In this episode of Shorr Solutions: The Podcast, “How to Prevent Employee Theft in Your Aesthetic Practice”, host Mara Shorr is once again joined by none other than her business partner – and father – Jay Shorr. Tune in as they discuss the warning signs of theft and what to do when you’ve caught a staff member stealing, as well as how to stop theft in its tracks and prevent it from happening in the first place.


Theft Introduction and Explanation:

Mara: We are going to be talking today about something that every single practice deals with and that is employee theft. Now, for the sake of today’s conversation, we’re obviously going to be talking about the cosmetic/aesthetic industry. If you have heard lectures from Jay any other time in conference history then you’ll know this is something that he is an expert at as far as giving tips and tricks on looking at how to prevent that, how to spot theft, and what to do if you find it. Jay, let’s start with the fact that 82% of medical practices report theft in their office.

Jay: Well, in all honesty, there are so many different types of theft and fraud, and I consider fraud to be bad. I consider embezzlement to be bad. Anything, where somebody decides that they want to be a partner without signing a formalized partner agreement in the legal sense of the word to me, is that and there are many different types of that. For example, I’ve seen situations even unfortunately in my former practice where patients had their valuables in the exam room and while they were having a laser treatment performed, they had the shutter goggles, the dark goggles, and an unscrupulous medical assistant went through their purse. Unbeknown, the medical assistant took off their goggles and then filtered through the purse.

Receipts and Deleted Transactions:

Jay: Collected receipts from patients, this goes at the checkout process where you may end up going in and checking out through practice management software, and then when the checkout person has the opportunity they go in and they delete a transaction that’s been posted. So what happens is the patient physically gets a receipt for the transaction, the person in your office goes and deletes the actual transaction. This happens, especially when it’s a cash transaction because it’s very hard to do if it’s a credit card transaction because it was processed. Or if you scan a check, once that check has been scanned, it’s very difficult to process it.  So that’s collected receipts from patients and what I say the solution to that is really to create and have a deletion report similar to that of EMR and medical records. There always is a trace, so produce a deleted report and see what is deleted because there are many legitimate reasons to have a deleted transactions. For example, I have two Maras let’s say and one is m-a-u-r-a or it’s m-a-r-a and it’s s-h-o-r-r or s-h-o-r-e. It might be, especially in certain communities where you may have a heavy Latino base, a heavy Jewish base where they have a lot of common names.

Mara: How many Morris Cohen’s did you have in your practice?

Jay: Now we had a lot of Morris’s, Vinny’s and we had Rodriguez’s and Lopez’s right. I even make that mistake in my own address book, when I’m sending an email, I hit m-a and hit enter. I send it to marry somebody when I really meant to send it to Mara. So there are reasons why you visibly delete a transaction and then post it. This is just something you have to be careful about in deletions of transactions, and just go back and look at a deletion record and review it. Now office and medical supplies, this is true as well. I used to have a time wherein August and September I would tell my staff, each one of you has an allotment of two legal tablets, a box of pencils, have a dozen pens, take them home to your kids for school supplies. It wasn’t because we had a lot of single moms, we had a lot of married moms and you know couples, but it was a way for us to actually kind of like give a bonus to people for school supplies. What that did, it actually prevented that because people end up taking school supplies, office supplies, unknowingly.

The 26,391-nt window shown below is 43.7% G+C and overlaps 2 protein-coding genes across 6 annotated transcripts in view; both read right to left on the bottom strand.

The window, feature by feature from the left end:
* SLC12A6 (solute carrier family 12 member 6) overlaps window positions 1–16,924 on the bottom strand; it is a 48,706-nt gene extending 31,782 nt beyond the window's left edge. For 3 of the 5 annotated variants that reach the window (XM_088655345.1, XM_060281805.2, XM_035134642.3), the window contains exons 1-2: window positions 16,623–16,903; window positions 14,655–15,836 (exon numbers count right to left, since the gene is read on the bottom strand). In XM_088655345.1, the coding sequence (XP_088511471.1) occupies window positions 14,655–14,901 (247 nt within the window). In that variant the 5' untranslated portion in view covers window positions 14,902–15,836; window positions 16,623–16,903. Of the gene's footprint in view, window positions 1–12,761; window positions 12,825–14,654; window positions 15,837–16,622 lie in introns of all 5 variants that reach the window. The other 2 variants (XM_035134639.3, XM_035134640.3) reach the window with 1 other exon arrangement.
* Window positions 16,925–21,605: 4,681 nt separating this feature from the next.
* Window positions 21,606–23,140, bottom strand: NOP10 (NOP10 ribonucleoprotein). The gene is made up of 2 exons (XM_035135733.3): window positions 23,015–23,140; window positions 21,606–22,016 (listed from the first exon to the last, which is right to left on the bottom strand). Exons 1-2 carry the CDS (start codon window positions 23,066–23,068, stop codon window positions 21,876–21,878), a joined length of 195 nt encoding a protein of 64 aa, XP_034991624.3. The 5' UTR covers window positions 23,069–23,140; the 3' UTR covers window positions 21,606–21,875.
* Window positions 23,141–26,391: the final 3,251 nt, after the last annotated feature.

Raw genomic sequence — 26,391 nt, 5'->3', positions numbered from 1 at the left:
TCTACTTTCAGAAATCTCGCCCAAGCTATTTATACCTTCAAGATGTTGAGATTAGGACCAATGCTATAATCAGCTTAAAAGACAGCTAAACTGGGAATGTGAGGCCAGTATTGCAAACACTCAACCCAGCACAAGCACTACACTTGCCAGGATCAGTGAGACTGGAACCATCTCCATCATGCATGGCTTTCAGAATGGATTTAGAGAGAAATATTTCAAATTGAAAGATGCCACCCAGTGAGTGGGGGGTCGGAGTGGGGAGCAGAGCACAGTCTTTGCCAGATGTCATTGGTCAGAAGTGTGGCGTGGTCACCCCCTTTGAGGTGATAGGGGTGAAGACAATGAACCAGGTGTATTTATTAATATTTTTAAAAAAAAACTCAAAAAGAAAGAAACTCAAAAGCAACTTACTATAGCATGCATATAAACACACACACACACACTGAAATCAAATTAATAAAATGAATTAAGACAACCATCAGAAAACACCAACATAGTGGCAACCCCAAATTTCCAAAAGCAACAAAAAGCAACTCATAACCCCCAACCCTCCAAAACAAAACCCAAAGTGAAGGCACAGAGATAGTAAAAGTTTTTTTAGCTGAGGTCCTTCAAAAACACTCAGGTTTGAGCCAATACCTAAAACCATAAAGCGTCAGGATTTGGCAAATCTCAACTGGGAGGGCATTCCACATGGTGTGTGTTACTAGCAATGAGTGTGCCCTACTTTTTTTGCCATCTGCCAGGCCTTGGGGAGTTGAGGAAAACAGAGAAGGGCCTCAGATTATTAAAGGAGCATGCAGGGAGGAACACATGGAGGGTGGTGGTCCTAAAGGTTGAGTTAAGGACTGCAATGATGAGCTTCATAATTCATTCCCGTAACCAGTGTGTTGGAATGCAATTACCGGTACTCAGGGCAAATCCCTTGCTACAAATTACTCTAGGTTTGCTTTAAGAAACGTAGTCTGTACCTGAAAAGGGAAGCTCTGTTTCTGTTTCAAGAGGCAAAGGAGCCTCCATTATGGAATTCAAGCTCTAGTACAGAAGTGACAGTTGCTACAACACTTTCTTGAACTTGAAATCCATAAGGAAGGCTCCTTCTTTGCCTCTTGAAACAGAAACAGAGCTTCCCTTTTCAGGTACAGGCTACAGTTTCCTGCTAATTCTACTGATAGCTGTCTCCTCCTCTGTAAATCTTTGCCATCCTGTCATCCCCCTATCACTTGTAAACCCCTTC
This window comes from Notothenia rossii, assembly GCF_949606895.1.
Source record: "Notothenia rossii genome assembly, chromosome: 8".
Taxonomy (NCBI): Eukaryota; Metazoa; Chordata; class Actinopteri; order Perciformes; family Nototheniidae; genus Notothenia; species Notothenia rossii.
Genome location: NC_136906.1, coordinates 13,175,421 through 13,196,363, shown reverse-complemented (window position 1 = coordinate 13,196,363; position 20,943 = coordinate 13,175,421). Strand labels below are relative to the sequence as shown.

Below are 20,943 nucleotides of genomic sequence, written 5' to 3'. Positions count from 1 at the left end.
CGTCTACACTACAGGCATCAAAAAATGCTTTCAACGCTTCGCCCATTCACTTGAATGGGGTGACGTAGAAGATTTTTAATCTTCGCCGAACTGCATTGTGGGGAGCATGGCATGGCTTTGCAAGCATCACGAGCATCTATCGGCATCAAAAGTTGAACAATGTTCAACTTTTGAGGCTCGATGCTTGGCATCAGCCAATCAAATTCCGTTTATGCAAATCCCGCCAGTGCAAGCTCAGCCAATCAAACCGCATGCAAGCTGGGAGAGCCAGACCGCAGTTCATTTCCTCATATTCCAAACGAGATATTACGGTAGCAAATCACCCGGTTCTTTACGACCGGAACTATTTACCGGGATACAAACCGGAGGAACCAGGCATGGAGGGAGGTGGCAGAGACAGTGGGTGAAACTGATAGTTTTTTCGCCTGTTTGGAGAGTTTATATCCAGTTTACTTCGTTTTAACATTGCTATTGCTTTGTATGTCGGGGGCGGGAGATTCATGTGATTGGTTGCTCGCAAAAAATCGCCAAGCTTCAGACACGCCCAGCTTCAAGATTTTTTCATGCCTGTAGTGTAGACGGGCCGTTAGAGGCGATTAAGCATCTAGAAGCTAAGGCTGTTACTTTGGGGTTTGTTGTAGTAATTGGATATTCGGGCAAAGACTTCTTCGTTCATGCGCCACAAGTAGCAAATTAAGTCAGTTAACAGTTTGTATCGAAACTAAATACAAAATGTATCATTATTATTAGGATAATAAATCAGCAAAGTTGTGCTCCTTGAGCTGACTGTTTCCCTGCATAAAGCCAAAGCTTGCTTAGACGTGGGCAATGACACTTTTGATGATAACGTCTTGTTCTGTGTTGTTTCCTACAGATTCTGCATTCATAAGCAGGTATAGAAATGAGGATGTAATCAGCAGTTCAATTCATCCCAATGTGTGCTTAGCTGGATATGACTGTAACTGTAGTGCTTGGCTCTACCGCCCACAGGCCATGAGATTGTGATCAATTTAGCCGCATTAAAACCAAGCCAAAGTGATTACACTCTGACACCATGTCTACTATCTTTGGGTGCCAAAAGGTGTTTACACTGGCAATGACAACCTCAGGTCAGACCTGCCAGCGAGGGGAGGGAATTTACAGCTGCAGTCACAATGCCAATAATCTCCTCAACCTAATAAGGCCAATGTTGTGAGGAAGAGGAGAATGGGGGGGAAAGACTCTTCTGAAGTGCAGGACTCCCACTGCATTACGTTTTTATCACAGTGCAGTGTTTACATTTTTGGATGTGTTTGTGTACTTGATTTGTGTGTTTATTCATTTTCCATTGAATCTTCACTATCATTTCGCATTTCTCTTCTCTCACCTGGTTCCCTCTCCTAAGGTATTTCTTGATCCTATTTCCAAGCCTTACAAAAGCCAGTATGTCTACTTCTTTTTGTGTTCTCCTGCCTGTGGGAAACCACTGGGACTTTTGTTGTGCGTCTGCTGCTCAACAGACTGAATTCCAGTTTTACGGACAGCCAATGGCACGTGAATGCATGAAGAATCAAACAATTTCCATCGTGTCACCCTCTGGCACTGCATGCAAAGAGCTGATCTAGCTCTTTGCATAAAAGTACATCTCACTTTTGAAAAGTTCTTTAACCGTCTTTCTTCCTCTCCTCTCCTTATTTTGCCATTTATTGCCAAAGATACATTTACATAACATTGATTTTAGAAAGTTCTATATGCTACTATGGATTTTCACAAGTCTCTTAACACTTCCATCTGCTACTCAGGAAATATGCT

Skin Care Product Theft:

Mara: What about skincare products?

Jay: This was a real big one, I either had to worry about it from patients, or even potential in staff. We did not have an open display of skincare products because you don’t want people looking at it and putting it in their purse. We instead had an open display with boxes with nothing in them. There are cases and clients that take some of the major brand products, empty it out, and steal the product. You can peel the cap off and put it back with a generic product and I hate to say that it happens. The classic story is we were in a physician’s office, plastic surgeon’s office and we uncovered a theft and we told the doctor at dinner that night on-site visit. The doctor reacts by saying, “I make enough money, I can’t track all of that, or I can do without that employee.” I’ll give you an example of what it was. He was a PA for another practice and what he was doing was telling the other practice to pay him by the procedure plus the consumable of which he was stealing. It’s the old trick of the vodka bottle that a teenager is used and empty out the vodka and then refill it with water and I’ve had that happen with Botox, a little bit for me and a little bit for you. Whether it’s a skincare product, back bar,

Mara: Hold on real quick now, when you’re talking about the old water and the vodka bottle, and I was a good kid I didn’t pull this but believe me I know people that did. How did you find out? How did the practice find out that this was going on, because I want you to tell that story about how you found out, how you dealt with it?

Jay: It would come in two ways. The first way I found out is I kept getting a lot of fewer responders and non-responders. I knew that when we mixed our neuromodulator with two and a half cc’s of saline that each time it was 4 units. That’s simple,  3 is 3.3, 2 is  5, and 1 is 10. When you’re doing the D concentration level, and when you do the same amount of units in the Chrome Abela and the talus, and these are the same patients that are coming back, you kind of know how many units you have put in the anatomy of the face. When they kept coming back, and these are the days we never charged by the unit we charged by the area, with three touch-ups. So when the same Mara patient would come back for their two week follow up, we kept saying that they were less responsive into the upper brow, or in certain areas that they never had before. Women came back prior to the two week follow up, we took photos and we didn’t see the movement that we would have seen.

Mara: This is another really good case of why every single patient needs before and after photos.